I first heard of David's "Variations on Palestrina's 'Dona Nobis Pacem'" when I was a member of the Baltimore Symphony Orchestra and David was my section leader. Originally composed for tenor trombone and premiered by David during the mid-1970's at an Eastern Trombone Workshop at Towson State University, he later, on my suggestion, transposed the work for bass trombone (the original version is in G major; the bass trombone version is in E flat major). I gave the first performance of the bass trombone version at a faculty recital at the Peabody Conservatory of Music in the early 1980's.

David writes about the piece: "The variations are thoroughly tonal and traditional in form. When a copy was sent to Thomas Everett, bass trombonist and director of the Harvard University Band, he said, 'At last, a melody.' The Palestrina theme was traditionally sung as a round at a noontime gathering of faculty, staff and students at the Eastman School of Music just before everyone departed for the Christmas holidays."

The text is a simple one: "Lord, give us peace." The "Variations" are available directly from David Fetter through the David Fetter Website.

This is one of two pieces on the CD that were recorded in Symphony Hall in Boston, the home of the Boston Symphony. It was a thrill to stand alone on stage in the empty hall, with only my bass trombone, and play this beautiful music into the resonant space that is recognized the world over as one of the finest concert halls ever built.


SKYLINES
Manhattan, Chicago and Boston

David Uber, transcribed by John Harpin

David Uber is well known to trombonists as the composer of dozens of works for alto, tenor and bass trombones with a catalog of over 200 opus numbers. He is one of the most prolific composers currently writing for the trombone. I first met him in 1978 when I was playing a concert at New York's Lincoln Center in the Mostly Mozart Festival Orchestra. David was playing principal trombone and I was playing bass. After that single meeting we had no further personal contact although I enjoyed working out of many of his etude books and kept in touch with him periodically via mail.

It came, then, as a complete surprise when, in 1991, David called me and said he was writing a piece for me for Bass Trombone and brass ensemble. It was to be, he said, a musical representation of three cities that figured prominently in my professional development: Manhattan (New York City), where I moved after completing my undergraduate degree and began my free lance career; Chicago, the city where I studied with Edward Kleinhammer while a student a Wheaton College; and Boston, where I play today. David asked me if I would accept the dedication of the piece and if I would perform it with his Trenton State College brass ensemble at the New York Brass Conference. Through a remarkable series of events, it turned out that the Conference was being held during a week that the Boston Symphony was on tour in New York (January 1992), so the premiere was a happy event.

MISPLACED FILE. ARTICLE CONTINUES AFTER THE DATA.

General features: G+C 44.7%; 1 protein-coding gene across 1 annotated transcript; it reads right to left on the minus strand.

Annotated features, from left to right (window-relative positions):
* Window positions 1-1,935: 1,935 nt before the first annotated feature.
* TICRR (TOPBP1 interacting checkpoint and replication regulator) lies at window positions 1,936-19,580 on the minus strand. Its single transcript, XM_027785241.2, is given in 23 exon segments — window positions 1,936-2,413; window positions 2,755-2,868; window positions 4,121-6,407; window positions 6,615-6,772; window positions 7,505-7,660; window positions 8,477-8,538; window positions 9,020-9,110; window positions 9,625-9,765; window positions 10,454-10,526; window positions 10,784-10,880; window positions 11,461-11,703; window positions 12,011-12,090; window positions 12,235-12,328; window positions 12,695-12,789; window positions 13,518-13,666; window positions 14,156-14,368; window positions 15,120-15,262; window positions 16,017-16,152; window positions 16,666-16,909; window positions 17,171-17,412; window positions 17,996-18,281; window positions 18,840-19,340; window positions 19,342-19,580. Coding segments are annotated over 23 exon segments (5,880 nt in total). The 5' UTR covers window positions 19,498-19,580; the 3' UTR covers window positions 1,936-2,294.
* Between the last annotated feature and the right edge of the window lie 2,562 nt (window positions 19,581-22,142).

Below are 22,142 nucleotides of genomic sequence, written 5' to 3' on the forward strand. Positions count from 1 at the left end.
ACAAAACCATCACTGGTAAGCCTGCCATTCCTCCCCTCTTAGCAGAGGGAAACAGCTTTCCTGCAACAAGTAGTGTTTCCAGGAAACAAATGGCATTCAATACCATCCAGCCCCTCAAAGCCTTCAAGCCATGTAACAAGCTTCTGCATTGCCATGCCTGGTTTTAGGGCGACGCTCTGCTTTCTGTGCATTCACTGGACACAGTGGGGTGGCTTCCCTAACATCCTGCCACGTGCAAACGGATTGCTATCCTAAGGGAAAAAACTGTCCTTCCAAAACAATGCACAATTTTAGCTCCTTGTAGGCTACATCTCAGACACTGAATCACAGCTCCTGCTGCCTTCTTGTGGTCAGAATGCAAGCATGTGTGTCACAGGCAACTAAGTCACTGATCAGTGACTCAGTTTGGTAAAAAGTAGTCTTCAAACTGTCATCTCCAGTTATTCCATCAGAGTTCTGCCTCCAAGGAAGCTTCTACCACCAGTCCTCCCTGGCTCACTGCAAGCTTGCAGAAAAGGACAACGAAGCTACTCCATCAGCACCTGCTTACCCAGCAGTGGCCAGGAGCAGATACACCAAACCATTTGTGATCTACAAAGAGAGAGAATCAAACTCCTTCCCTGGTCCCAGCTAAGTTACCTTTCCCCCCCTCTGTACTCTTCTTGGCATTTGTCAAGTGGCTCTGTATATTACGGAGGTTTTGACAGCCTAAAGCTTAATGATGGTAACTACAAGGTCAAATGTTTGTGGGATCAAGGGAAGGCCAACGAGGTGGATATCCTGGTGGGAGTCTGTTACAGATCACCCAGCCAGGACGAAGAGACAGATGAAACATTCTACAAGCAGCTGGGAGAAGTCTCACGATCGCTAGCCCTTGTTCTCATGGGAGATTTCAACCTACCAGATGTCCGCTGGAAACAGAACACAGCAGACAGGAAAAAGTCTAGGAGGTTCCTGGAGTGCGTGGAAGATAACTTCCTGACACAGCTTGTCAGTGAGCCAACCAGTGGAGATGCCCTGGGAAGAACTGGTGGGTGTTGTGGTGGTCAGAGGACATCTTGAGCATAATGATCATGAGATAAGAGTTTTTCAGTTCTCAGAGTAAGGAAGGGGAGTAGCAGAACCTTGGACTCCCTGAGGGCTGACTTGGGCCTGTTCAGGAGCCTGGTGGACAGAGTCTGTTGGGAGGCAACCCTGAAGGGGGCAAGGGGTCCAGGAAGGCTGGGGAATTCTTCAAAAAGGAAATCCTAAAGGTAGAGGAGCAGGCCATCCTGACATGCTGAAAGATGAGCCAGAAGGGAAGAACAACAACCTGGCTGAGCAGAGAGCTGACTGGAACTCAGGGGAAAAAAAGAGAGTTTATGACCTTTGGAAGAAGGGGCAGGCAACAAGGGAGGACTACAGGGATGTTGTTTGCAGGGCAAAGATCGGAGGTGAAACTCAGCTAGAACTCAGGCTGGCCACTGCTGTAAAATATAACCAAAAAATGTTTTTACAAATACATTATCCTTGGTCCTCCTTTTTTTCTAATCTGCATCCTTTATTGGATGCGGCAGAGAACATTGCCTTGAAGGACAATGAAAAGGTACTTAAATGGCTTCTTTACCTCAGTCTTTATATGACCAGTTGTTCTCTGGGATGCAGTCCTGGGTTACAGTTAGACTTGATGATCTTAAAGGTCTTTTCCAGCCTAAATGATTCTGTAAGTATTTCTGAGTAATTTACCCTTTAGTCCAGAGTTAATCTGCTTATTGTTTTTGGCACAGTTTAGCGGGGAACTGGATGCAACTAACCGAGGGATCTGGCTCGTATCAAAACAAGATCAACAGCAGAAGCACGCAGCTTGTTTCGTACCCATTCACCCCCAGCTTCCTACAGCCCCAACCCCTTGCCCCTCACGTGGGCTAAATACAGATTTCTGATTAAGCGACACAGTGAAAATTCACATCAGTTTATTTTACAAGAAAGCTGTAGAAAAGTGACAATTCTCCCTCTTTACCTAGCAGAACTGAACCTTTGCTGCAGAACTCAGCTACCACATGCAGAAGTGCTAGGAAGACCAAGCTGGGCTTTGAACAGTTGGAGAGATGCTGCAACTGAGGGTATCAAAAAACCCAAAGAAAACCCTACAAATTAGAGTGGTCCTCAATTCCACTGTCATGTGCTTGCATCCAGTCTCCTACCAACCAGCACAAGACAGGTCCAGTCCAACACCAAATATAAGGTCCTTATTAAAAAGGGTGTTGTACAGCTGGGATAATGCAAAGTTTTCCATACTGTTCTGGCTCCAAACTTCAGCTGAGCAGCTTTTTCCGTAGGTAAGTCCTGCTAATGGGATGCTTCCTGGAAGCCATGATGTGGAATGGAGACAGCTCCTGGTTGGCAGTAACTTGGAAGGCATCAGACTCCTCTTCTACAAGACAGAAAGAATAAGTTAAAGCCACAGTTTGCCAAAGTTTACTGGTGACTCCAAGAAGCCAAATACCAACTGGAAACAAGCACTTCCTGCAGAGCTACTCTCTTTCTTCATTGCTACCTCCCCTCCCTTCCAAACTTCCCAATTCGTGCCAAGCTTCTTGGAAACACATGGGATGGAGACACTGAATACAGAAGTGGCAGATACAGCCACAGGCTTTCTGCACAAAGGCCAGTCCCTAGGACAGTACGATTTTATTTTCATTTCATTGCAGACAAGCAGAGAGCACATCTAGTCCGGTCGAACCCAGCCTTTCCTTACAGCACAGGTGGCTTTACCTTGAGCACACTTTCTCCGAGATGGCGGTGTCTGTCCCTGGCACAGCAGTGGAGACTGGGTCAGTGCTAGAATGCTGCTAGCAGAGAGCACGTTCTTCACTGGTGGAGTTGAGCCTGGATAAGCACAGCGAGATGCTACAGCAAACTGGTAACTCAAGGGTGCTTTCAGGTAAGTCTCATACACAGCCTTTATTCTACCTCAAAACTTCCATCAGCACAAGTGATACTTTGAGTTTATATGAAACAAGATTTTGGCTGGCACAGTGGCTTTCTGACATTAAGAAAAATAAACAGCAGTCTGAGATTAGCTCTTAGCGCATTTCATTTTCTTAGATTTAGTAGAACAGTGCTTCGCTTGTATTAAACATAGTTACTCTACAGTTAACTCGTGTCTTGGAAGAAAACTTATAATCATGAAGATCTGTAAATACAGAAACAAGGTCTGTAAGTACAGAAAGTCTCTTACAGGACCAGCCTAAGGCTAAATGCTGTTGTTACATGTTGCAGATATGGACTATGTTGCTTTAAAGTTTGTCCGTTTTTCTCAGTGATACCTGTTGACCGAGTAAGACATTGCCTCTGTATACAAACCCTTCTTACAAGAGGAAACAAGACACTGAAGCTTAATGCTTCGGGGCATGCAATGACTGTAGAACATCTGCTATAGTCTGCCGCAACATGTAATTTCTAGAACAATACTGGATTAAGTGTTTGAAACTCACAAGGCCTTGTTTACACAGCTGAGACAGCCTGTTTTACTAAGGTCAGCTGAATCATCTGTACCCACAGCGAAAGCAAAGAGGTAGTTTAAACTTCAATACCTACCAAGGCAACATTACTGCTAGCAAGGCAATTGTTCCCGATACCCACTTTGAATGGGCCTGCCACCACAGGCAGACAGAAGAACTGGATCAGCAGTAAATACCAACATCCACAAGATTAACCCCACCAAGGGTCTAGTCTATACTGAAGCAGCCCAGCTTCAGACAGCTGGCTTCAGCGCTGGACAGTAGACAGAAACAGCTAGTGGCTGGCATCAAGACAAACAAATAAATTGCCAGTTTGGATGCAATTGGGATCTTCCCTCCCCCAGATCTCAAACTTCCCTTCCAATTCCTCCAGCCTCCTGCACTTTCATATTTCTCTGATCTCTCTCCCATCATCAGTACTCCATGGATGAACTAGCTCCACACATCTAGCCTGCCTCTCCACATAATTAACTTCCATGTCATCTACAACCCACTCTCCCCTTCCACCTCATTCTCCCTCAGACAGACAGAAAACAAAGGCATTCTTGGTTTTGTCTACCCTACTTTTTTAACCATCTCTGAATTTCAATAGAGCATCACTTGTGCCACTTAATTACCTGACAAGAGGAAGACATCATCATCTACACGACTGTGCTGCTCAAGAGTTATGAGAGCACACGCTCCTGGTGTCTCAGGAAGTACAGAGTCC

I like the piece so much because David so accurately captures the flavor of each city in his music. I very much wanted to put the piece on my CD, however David's orchestration was for an orchestral brass ensemble of trumpets, horns, trombones, baritone, tuba and percussion. Fortunately, Roger Green's friend, John Harpin, volunteered to transcribe the work for British brass band and with David Uber's permission, did so. The result is an arrangement every bit as exciting as the original.

The original version as well as the brass band version I recorded are published by Hidalgo Music, 88 Tanner Hill Road, New Preston, CT 06777 USA.


SHARE MY YOKE

Joy Webb, arr. Ivor Bosanko

Readers of Roger Green's book "In Pursuit of a Dream" will know the full story of how I first met the Black Dyke Mills Band during their Carnegie Hall Concert in 1994. I got to hear the band in rehearsal at the Salvation Army Headquarters in New York when Philip Smith, principal trumpet of the New York Philharmonic, was rehearsing several solos with them.

Among the works Phil played was a beautiful Salvation Army song called "Share My Yoke." I was so taken with the expressive beauty of the band and of Phil's playing that I immediately decided that I must, some day, perform the piece. I asked Phil if there was a text to the song and he confirmed there was, and a few months later he faxed the lyrics to me. Having gone through many difficult times in my life, I found the words of Jesus' love and care to be extremely comforting, and, combined with the expressive beauty of the music in Ivor Bosanko's stunning arrangement, it was the first piece I recorded in Peel Hall during the recording sessions with Black Dyke.